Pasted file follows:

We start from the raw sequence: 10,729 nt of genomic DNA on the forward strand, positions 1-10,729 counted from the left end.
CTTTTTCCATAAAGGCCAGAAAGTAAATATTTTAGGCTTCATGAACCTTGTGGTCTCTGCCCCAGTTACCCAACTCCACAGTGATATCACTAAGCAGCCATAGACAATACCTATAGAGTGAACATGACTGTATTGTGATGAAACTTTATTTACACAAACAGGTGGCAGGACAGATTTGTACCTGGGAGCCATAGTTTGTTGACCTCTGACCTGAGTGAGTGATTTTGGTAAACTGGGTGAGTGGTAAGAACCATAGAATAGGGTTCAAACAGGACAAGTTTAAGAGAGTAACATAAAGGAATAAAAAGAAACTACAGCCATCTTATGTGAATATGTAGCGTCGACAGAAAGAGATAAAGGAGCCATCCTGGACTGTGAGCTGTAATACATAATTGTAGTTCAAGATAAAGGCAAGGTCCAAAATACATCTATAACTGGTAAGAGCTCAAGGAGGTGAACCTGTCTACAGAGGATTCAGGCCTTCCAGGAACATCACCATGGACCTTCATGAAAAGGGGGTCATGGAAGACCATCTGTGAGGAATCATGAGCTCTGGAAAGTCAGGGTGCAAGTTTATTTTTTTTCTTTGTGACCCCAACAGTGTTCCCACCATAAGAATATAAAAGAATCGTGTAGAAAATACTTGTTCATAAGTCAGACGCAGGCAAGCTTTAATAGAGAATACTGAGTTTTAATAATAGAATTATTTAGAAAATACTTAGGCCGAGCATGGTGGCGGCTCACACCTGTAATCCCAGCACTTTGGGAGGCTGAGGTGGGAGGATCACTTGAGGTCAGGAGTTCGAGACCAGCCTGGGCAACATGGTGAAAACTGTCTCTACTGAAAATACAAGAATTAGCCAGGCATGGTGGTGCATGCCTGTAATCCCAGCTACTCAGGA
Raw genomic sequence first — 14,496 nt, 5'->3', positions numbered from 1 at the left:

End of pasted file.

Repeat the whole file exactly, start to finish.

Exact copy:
We start from the raw sequence: 10,729 nt of genomic DNA on the forward strand, positions 1-10,729 counted from the left end.
CTTTTTCCATAAAGGCCAGAAAGTAAATATTTTAGGCTTCATGAACCTTGTGGTCTCTGCCCCAGTTACCCAACTCCACAGTGATATCACTAAGCAGCCATAGACAATACCTATAGAGTGAACATGACTGTATTGTGATGAAACTTTATTTACACAAACAGGTGGCAGGACAGATTTGTACCTGGGAGCCATAGTTTGTTGACCTCTGACCTGAGTGAGTGATTTTGGTAAACTGGGTGAGTGGTAAGAACCATAGAATAGGGTTCAAACAGGACAAGTTTAAGAGAGTAACATAAAGGAATAAAAAGAAACTACAGCCATCTTATGTGAATATGTAGCGTCGACAGAAAGAGATAAAGGAGCCATCCTGGACTGTGAGCTGTAATACATAATTGTAGTTCAAGATAAAGGCAAGGTCCAAAATACATCTATAACTGGTAAGAGCTCAAGGAGGTGAACCTGTCTACAGAGGATTCAGGCCTTCCAGGAACATCACCATGGACCTTCATGAAAAGGGGGTCATGGAAGACCATCTGTGAGGAATCATGAGCTCTGGAAAGTCAGGGTGCAAGTTTATTTTTTTTCTTTGTGACCCCAACAGTGTTCCCACCATAAGAATATAAAAGAATCGTGTAGAAAATACTTGTTCATAAGTCAGACGCAGGCAAGCTTTAATAGAGAATACTGAGTTTTAATAATAGAATTATTTAGAAAATACTTAGGCCGAGCATGGTGGCGGCTCACACCTGTAATCCCAGCACTTTGGGAGGCTGAGGTGGGAGGATCACTTGAGGTCAGGAGTTCGAGACCAGCCTGGGCAACATGGTGAAAACTGTCTCTACTGAAAATACAAGAATTAGCCAGGCATGGTGGTGCATGCCTGTAATCCCAGCTACTCAGGA
Raw genomic sequence first — 14,496 nt, 5'->3', positions numbered from 1 at the left: